33. Waiting2Nest: Remember that there are a nontrivial number of cash buyers in SF, so that skews things somewhat. I wouldn’t jump to the conclusion that because the multiple is 6-8 that banks are lending to that ratio.
    G-man: Here are some data points off my tracking, based on year’s average medain SF income and median house price:
    Year Wage Median Price Multiple
    1976 12,000 52,000 4.33
    1980 16,000 110,000 6.88
    1985 24,000 140,000 5.83
    1990 30,000 288,000 9.60
    1995 36,000 255,000 7.08
    1997 41,000 270,000 6.59
    2000 54,000 400,000 7.41
    2005 62,000 670,000 10.81
    These are pretty rough averages, so I’m sure someone could try to pick these apart, but I stand by the rough trend in multiples. I would argue that two-earner couples made a big impact on multiples and that it is unlikely we will ever see a multiple below 6 again unless things completely explode here.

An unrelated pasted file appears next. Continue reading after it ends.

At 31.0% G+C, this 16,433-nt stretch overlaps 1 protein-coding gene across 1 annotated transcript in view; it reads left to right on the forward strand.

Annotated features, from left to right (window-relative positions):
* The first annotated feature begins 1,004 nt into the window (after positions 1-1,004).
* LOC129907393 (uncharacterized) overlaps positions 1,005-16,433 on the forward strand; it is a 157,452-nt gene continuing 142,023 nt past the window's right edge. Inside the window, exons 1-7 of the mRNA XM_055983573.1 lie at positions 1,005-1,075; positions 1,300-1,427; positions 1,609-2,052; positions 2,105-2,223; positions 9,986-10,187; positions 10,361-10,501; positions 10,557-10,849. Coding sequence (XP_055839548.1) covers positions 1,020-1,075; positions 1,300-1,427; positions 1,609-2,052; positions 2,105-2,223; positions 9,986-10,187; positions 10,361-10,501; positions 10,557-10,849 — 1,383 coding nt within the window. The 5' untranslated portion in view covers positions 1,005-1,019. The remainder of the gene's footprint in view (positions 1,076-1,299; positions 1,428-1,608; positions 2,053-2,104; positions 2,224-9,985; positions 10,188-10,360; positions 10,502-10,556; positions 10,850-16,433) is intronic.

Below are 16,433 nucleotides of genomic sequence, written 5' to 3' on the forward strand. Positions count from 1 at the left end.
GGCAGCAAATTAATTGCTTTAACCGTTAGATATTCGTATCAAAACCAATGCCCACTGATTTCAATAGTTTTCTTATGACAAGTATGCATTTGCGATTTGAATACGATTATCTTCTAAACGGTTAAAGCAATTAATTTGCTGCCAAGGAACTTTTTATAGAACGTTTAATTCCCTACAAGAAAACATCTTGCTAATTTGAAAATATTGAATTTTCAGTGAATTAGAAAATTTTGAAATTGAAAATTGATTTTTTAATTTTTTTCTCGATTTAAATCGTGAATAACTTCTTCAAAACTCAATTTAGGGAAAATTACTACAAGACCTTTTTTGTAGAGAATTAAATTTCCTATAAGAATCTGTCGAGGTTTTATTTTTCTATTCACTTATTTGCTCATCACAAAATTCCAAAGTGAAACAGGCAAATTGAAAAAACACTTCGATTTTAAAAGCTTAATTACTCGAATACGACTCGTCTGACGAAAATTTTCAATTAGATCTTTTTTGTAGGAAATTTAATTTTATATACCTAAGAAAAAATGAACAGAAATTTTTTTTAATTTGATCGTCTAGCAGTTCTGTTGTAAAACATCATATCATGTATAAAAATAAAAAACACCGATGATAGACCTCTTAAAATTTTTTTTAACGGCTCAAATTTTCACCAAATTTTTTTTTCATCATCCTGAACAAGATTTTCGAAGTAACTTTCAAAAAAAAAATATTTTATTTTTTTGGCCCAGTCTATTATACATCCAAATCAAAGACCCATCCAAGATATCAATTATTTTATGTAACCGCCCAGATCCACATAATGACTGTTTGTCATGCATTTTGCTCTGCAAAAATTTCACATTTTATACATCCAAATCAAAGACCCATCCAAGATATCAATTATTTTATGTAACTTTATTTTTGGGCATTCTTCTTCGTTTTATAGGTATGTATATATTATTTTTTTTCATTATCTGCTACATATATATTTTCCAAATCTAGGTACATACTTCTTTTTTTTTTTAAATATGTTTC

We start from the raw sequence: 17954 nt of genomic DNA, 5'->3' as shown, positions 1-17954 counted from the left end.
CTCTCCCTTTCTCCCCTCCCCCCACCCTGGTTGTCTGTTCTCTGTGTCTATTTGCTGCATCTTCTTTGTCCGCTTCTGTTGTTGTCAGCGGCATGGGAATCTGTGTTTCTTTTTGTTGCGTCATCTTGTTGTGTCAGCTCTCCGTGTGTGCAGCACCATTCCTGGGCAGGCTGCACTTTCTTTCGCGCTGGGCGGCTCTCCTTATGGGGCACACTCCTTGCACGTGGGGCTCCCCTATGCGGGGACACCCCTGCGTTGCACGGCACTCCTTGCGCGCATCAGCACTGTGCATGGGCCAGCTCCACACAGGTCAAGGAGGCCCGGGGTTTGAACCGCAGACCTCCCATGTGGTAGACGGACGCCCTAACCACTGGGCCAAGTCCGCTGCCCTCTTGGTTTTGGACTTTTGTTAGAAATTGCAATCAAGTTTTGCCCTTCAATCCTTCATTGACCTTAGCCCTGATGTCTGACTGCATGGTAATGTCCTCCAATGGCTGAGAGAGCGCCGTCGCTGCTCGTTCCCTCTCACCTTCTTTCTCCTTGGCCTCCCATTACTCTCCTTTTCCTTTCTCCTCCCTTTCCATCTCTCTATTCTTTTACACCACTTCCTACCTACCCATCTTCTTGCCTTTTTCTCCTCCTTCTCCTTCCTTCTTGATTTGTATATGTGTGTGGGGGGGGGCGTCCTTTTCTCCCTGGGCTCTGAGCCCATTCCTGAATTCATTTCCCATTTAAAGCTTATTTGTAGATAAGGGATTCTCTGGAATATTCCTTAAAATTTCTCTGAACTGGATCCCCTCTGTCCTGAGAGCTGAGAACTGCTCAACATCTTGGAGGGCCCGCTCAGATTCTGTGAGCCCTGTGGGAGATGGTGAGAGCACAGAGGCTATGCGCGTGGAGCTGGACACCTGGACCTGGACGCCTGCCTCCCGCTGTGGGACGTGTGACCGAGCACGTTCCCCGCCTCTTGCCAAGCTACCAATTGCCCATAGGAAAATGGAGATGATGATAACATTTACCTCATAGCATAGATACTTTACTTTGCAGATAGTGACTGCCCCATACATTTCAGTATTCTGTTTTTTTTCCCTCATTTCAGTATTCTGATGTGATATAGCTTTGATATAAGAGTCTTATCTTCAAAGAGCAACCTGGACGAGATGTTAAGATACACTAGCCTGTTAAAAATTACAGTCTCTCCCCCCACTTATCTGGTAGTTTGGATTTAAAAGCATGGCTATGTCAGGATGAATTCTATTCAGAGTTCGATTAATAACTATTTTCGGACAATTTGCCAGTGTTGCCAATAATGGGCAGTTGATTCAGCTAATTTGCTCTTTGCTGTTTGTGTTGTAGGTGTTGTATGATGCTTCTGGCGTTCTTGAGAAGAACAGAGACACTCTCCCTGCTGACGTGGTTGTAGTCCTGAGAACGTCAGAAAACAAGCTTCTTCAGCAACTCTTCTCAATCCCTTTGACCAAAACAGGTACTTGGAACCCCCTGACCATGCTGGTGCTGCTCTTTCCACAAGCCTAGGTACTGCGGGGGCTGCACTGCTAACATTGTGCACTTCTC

34. using average income (mean, median, mode, whatever) to gauge fair value for home prices is only relevant to the degree of which only people who work in a particular live in that area. ie. say there’s a town in the middle of nowhere, with some prospects for jobs but no other real attraction. the home prices in that town will purely be determined by the wages offered by the jobs there. SF however, has buyers that never intend to work here, whether it’s because they are rich and don’t need to work, or a vacation home, etc.

  35. The times income statistic is mostly useless anyway, because what you should really care about is what percentage of your income goes to carry the mortgage. When interest rates are low, the “times income” number is going to go up.

  36. One other interesting (although now way outdated) data point…per the Bureau of Labor Statistics, San Francisco city/county had the fifth highest weekly average wage of all counties in the nation in Q1 2008 at $1,639/week. Now obviously this is probably lower now, but that equates to $85K annually. Of course I agree with condoshopper and NVJ…we’re just having fun with numbers here.

  37. NVJim, good point–the times-income multiple really only works with constant interest rates–so we should adjust for that.